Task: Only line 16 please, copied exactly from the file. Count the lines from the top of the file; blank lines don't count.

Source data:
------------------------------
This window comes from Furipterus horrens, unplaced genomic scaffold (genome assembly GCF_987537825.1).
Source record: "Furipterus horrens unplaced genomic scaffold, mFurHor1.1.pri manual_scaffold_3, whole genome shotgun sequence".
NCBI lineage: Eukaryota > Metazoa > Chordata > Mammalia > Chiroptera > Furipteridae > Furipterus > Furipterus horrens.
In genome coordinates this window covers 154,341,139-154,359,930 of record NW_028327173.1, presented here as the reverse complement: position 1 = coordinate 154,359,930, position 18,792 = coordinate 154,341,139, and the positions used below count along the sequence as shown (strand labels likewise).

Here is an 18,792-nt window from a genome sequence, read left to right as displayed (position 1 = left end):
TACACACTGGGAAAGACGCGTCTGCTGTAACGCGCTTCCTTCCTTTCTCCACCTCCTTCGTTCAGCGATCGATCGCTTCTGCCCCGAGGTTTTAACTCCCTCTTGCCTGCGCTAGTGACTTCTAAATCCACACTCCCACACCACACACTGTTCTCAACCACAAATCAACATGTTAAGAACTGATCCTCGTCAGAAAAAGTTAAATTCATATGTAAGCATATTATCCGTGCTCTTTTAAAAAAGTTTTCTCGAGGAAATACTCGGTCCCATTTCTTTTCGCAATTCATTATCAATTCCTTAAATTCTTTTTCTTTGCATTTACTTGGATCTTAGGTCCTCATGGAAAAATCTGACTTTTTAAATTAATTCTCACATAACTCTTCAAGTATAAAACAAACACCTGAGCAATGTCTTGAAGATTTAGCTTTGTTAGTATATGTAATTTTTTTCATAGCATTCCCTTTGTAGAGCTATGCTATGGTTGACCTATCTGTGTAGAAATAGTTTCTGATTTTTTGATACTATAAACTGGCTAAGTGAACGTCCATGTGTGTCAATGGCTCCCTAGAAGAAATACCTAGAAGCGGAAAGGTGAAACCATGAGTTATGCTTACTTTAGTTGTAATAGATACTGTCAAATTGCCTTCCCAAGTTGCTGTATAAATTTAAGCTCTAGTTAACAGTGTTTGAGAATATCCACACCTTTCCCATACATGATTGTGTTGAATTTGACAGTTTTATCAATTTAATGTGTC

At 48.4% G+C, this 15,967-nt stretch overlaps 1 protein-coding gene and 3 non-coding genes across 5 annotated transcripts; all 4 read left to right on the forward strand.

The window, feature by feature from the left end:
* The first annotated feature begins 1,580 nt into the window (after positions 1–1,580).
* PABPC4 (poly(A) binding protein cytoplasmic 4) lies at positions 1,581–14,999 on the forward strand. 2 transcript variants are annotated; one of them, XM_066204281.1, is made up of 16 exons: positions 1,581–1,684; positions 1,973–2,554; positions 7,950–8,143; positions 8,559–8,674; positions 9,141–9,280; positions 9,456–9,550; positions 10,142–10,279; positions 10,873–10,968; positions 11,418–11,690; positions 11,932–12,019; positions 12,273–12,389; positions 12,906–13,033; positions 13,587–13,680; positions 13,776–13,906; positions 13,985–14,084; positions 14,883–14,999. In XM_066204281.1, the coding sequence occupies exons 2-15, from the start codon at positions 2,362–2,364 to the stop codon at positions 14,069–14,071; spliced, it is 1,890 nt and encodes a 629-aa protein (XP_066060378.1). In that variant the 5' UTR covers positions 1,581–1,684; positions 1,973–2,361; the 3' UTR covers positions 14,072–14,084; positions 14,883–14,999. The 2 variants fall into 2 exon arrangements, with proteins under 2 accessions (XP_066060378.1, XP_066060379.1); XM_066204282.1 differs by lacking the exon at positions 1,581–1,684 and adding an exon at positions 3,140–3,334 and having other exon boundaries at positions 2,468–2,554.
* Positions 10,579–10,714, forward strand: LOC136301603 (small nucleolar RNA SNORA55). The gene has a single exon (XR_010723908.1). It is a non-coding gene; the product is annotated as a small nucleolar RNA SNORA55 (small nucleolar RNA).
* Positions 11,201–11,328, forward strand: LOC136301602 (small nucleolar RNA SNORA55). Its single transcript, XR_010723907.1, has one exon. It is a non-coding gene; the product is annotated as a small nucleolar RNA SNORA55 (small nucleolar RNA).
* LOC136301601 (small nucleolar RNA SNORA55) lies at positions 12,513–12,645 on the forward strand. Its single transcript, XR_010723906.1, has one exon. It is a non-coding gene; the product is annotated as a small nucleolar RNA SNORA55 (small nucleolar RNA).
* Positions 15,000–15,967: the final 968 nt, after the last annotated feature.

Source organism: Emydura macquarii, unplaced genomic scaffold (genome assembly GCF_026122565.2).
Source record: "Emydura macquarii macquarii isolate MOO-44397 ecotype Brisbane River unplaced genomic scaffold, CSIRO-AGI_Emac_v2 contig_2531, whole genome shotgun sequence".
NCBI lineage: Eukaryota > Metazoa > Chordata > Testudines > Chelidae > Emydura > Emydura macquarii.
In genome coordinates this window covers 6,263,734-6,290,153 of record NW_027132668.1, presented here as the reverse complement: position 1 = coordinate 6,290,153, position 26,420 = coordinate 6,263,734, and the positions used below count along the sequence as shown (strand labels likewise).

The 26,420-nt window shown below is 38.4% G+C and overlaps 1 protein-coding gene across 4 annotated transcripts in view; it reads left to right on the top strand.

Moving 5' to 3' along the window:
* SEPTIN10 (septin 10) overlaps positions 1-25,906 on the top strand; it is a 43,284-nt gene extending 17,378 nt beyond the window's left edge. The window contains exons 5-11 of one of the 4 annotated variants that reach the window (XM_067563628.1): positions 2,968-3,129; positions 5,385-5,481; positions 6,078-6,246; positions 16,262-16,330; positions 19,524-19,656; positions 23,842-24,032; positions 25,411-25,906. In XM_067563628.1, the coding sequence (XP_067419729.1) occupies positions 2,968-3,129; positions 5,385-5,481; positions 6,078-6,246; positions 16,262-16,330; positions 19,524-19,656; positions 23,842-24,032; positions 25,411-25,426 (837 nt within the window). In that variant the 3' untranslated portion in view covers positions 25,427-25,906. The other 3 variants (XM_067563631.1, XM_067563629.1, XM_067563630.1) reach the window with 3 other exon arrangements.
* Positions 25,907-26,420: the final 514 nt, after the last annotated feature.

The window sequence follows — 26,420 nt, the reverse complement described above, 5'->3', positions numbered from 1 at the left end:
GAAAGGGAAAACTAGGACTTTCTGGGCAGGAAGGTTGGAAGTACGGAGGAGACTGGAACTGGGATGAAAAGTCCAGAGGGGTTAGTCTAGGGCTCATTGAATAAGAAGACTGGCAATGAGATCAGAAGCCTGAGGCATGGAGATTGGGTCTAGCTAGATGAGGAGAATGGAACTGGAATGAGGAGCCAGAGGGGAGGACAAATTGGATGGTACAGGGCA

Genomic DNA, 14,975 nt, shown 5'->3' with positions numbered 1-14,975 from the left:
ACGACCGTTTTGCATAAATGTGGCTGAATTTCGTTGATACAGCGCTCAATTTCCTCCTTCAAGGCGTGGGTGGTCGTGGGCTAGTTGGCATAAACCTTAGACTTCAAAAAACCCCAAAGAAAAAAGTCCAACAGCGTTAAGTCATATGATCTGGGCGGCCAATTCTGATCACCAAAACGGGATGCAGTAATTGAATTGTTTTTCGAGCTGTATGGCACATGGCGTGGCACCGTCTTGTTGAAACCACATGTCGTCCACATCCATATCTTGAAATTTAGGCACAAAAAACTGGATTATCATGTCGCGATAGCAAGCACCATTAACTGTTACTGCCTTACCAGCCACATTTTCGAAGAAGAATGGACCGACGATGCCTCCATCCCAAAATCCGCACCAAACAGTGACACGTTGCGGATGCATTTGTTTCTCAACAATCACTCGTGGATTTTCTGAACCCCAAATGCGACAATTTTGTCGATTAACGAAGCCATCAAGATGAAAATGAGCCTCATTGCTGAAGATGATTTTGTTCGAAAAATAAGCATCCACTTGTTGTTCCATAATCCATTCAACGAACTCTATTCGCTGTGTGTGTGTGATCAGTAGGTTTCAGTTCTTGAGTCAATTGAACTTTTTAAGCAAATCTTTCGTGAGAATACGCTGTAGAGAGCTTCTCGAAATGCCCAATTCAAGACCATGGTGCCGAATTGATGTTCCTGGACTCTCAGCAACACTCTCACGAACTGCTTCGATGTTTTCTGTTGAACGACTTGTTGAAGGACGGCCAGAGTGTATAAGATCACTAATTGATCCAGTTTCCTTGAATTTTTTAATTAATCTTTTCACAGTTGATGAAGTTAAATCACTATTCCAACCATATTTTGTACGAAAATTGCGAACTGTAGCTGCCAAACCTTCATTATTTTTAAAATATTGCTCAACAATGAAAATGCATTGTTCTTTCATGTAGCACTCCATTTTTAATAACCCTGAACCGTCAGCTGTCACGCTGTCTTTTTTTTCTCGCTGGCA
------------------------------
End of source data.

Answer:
Source record: "Emydura macquarii macquarii isolate MOO-44397 ecotype Brisbane River unplaced genomic scaffold, CSIRO-AGI_Emac_v2 contig_2531, whole genome shotgun sequence".